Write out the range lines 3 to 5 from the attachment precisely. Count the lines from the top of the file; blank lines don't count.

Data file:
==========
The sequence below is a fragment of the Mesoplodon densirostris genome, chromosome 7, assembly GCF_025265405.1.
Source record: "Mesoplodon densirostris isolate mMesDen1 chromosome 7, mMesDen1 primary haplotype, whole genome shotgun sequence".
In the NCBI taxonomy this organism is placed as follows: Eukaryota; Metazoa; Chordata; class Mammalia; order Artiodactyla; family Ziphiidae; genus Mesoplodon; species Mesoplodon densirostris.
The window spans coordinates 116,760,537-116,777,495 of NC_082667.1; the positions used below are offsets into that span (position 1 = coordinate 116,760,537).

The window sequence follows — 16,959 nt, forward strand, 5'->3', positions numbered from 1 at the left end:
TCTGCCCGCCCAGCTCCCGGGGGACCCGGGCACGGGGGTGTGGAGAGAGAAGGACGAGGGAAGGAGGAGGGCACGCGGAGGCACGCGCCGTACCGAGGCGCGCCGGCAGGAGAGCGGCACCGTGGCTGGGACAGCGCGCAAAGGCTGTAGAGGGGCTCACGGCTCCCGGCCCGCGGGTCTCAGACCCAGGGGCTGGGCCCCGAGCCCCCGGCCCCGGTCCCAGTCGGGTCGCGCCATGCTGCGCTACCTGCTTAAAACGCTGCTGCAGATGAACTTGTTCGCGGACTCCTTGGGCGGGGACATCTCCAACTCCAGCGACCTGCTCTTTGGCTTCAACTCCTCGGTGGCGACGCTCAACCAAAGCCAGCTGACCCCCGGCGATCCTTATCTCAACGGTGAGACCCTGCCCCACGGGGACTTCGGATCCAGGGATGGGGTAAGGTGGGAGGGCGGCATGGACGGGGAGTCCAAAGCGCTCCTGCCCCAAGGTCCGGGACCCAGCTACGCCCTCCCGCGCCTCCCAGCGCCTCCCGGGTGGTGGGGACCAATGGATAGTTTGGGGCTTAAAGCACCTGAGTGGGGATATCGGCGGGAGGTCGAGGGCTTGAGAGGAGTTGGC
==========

In the NCBI taxonomy this organism is placed as follows: Eukaryota; Metazoa; Chordata; class Mammalia; order Artiodactyla; family Ziphiidae; genus Mesoplodon; species Mesoplodon densirostris.
The window spans coordinates 116,760,537-116,777,495 of NC_082667.1; the positions used below are offsets into that span (position 1 = coordinate 116,760,537).

The window sequence follows — 16,959 nt, forward strand, 5'->3', positions numbered from 1 at the left end: